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In DAP Lukut Branch 40th Anniversary “Malaysian First” Dinner In Port Dickson
by Lim Guan Eng
Saturday): Would Tan Sri Nor Mohamed Yakcop put his money where his mouth is by resigning as Second Finance Minister if Malaysia fails to register a 6% GDP growth rate in 2006? DAP express surprise at the economic denial syndrome of BN leaders in believing that Malaysia is enjoying good economic progress benefiting all Malaysians, especially lower income levels and a higher standard of living.
Tan Sri Nor is completely disconnected from the reality of economic hardship by insisting that the economic growth rate will be unaffected by the 12% hike in electricity tariff because it will not significantly burden the majority of people in the country. I can show him many cases of businessmen severely affected by the 12% fuel hike and who thinks that the 12% hike is definitely not reasonable.
Many consumers do not believe that the 12% tariff hike affects only 41% of consumers as many would exceed RM 44 in monthly electricity payments. It is easy for Lim Keng Yaik to say that the more you use, the more you pay because he can afford it. But for the large majority of Malaysians, their electricity bills can easily exceed RM 44 if the electricity meter reader comes late as their bills would be covering more than one month.
If Tan Sri Nor does not believe the ordinary businessmen and common people suffering under the heartless inflationary policies of BN benefits the few large companies at the expense of Malaysians, then he should read the comments of the manufacturing and cement industries today. These industries expressing worries that the high increase in electricity tariff rates would affect their cost structure and bottomline.
The Cement & Concrete Association of Malaysia (C&CA) said in a statement the energy-intensive cement industry would, under the new tariff structure, face a 14% rise in electricity rates, which would translate into an additional RM64mil a year in energy costs. This comes after about 30% increases in production costs from 1995 to 2005, contributed mainly by a major climb in coal price and logistic costs.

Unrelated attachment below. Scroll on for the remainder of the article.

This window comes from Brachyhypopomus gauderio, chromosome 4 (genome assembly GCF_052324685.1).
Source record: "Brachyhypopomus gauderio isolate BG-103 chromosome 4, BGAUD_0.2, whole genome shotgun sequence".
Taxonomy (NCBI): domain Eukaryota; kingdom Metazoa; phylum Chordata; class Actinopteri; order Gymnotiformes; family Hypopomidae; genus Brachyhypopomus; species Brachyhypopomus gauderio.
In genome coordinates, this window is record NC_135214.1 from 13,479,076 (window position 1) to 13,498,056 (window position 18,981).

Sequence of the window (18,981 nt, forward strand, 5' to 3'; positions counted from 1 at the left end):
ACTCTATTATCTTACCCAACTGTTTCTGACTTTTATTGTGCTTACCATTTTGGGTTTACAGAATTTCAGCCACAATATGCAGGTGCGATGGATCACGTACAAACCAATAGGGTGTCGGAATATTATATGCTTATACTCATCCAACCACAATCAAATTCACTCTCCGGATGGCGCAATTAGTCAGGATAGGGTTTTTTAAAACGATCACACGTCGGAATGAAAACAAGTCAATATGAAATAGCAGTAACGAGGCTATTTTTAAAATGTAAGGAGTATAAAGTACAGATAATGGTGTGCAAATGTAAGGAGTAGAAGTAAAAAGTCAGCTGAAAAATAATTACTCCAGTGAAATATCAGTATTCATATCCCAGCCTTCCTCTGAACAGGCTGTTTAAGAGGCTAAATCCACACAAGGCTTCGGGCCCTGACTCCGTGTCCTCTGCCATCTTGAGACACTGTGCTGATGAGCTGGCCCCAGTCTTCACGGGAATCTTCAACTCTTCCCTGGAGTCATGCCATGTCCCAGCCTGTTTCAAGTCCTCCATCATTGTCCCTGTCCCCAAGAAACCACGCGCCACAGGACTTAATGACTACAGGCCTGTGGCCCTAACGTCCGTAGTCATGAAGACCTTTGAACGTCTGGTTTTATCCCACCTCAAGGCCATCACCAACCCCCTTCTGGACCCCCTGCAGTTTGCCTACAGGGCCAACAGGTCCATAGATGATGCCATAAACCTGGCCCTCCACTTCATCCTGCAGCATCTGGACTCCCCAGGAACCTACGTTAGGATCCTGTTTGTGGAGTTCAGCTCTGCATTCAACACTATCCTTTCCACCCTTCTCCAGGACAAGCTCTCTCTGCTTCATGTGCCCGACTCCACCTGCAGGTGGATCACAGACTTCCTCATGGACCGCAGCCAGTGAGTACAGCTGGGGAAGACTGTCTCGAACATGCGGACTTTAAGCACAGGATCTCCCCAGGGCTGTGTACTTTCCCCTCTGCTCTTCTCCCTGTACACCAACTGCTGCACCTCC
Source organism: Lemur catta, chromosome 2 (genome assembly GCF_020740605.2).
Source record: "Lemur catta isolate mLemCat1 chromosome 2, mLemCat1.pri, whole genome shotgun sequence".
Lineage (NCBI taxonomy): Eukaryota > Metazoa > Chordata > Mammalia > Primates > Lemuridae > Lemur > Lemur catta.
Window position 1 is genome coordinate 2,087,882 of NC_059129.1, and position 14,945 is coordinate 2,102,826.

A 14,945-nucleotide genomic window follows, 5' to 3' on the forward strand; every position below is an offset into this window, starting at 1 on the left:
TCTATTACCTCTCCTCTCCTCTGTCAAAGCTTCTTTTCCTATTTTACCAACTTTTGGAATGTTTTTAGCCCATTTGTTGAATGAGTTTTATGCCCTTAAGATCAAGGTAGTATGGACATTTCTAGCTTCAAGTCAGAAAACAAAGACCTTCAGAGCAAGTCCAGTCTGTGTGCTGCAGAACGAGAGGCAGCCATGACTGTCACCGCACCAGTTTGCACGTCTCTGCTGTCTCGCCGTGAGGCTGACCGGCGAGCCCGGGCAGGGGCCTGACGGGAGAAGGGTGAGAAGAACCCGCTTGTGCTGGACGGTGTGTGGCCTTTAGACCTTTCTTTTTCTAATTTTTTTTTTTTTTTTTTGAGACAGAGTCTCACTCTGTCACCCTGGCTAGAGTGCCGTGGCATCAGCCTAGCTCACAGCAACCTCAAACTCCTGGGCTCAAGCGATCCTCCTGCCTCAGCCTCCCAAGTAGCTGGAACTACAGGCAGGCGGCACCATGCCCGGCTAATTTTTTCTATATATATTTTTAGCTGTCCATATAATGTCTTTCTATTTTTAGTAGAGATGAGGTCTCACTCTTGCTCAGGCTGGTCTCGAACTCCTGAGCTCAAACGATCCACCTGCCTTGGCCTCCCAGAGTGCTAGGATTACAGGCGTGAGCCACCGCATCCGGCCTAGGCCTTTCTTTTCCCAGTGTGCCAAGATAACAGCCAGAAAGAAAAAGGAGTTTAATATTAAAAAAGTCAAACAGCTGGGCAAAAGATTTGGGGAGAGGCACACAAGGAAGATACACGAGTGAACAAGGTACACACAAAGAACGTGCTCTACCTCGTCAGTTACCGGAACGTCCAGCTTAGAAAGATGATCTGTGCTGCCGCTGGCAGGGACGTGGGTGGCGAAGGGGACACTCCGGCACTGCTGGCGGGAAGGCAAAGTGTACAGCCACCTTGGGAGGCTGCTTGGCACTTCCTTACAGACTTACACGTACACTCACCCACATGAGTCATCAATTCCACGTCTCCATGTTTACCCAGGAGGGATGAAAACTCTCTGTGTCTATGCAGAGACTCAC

The Federation of Malaysian Manufacturers (FMM) said the manufacturing sector would be paying additional energy costs of RM11.4mil a year for a company in the iron and steel sector; and an increase of RM1mil to RM7mil per company annually for other energy-intensive industries, including electrical and electronics. FMM estimated profit margins could be reduced by up to 3% for highly energy-intensive industries; and at least 0.5% to 1% for other industries.
These percentages are significant because manufacturing companies generally record profit margins of only 3% to 5%. Exporters, which are facing lower proceeds from the stronger ringgit, could also lose their competitive edge, making Malaysia uncompetitive and unattractive to investments. How then can Malaysia enjoy a higher economic growth rate than last year’s 5.3% when all sectors of the economy except the Independent Power Producers(IPPs) who are earning exorbitant profits at public expense.
Under the current structure, TNB pays IPPs a “capacity charge” and an “energy charge”. A capacity charge is payment made for making available a certain level of capacity, while the energy charge is payment for electricity actually supplied to TNB. This means TNB would have to pay for spare capacity or reserve margins, even if unused. Power purchase from IPPs makes up almost half of TNB's operating costs. For the year ended Aug 31, 2005, TNB paid RM3.3bil in capacity payments and RM3.14bil in energy payments.
Such high capacity payments of RM 3.3 billion last year have resulted in the TNB having one of the highest reserve margin in the world of 40% by paying for energy TNB does not need. If the reserve margin were reduced from the present 40% to 26%, TNB would save more than RM1.5 billion annually, which is more than sufficient to cover the RM 1.5 billion increase in revenue from the present 12% tariff hike.
Consequently there would be no necessity for any tariff hike. Why should consumers be asked to sacrifice but not the IPPs who are allowed to continue to enjoy high rates of returns and hefty profits unaffected by high fuel prices?
Prime Minister Datuk Seri Abdullah Ahmad Badawi claimed that he can not act unilaterally against the IPPs, but DAP wishes to remind him that he was elected with a huge mandate of 91% of the Parliamentary seats to defend and safeguard the interests of ordinary Malaysians and not that of the IPPs. DAP regrets that the Prime Minister has allowed Energy, Water and Communications Minister Datuk Seri Dr Lim Keng Yaik to betray his mandate and sell out the interests of consumers.